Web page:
Shaking up engineering education
MY name is Yasmin Ali and I’m a chemical engineer working in the energy sector. I was originally attracted to study chemical engineering because of the breadth of career opportunities it provides. To showcase this diversity, I will be talking to a range of fellow chemical engineers to find out what they do, how they got there, and why they do it.
For this instalment, I spoke to Judy Raper, Dean and CEO of TEDI-London, a startup providing engineering higher education in London.
The shortage of engineering skills is not news to those of us in the engineering sector. TEDI-London, under Judy’s leadership, is looking to shake up engineering education, in a bid to attract a more diverse cohort. The startup engineering school is located in London’s Printworks; a former printing press-turned-arts venue.
Judy’s passion for developing others, coupled with engineering education, makes this role a perfect fit. She is leading the formation of an innovative Design Engineering programme, looking to create "T-shaped" engineers.
“T-shaped means they have the depth of the discipline, but the breadth of other disciplines… they will be design engineers, accredited by the Institution of Engineering and Technology, but also able to understand how society will use the products that they develop,” Judy explained.
TEDI-London aims to nurture globally-focussed and socially-aware engineers, able to think broadly and integrate technological solutions with the way people will use them. Judy believes that the unconventional pedagogy will attract a diverse range of students, including women.
“Students will do projects from day one; they will be industry led as well as of their own invention. They will be making things, computer artifacts or actual objects.” In order to complete the projects, Judy explained that the students first need some knowledge.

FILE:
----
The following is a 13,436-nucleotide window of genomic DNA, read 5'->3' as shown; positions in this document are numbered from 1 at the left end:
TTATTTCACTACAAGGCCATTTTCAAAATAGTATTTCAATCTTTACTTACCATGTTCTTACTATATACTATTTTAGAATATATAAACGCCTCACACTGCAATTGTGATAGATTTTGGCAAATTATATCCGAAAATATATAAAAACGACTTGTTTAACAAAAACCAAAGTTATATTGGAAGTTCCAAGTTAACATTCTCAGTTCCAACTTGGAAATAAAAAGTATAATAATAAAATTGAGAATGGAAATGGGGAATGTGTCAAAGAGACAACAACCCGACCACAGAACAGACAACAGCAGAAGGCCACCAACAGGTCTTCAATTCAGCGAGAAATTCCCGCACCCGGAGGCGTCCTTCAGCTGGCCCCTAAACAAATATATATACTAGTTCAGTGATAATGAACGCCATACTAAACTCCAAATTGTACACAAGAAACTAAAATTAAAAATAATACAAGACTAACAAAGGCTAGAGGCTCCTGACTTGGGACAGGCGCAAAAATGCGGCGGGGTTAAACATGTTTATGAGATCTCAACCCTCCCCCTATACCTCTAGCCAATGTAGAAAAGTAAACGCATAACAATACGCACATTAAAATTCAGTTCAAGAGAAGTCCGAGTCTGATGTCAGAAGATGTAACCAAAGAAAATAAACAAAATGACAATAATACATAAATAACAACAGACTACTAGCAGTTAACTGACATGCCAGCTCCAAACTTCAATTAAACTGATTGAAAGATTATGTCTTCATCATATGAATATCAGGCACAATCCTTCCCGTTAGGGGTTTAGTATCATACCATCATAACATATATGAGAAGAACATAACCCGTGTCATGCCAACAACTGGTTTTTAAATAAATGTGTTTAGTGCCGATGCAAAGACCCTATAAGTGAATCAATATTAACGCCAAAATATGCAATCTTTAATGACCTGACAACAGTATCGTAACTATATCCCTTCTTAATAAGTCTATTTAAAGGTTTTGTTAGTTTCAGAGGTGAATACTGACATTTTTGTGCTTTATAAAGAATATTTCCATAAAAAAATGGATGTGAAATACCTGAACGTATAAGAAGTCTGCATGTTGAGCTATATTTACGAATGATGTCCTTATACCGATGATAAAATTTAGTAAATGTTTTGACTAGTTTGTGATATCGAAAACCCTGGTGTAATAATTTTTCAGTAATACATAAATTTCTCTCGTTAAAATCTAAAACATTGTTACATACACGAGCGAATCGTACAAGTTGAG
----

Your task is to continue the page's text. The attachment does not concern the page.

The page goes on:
“The way they are going to learn is not by lectures, but by a gigantic computer game-like resource which is called our ‘learning tree’, an online network of nodes, each is three hours in duration, that they will do at their own pace.”
The students will learn collaboratively and in groups, with academic staff on hand to facilitate the learning.
The selection process is also starkly different. TEDI-London will not be looking for specific A-Levels or grades; they will be seeking students who want to learn.
“You need three As: ability, aptitude, and attitude. Students have to be willing to take responsibility for their own learning,” Judy said.
This is not the first project of its kind; a similar concept is under development in Hereford, (the New Model Institute for Technology and Engineering, NMiTE), but the focus of these two institutions will be different due to their geographic location. TEDI-London has a partnership with British Land, the developer of Canada Water, where the campus is located.
“It will be a smart city, a lot of our projects will have to do with smart cities. As an example, this year’s summer school is focussing on the development of technology products to help make Canada Water a dementia-friendly community.”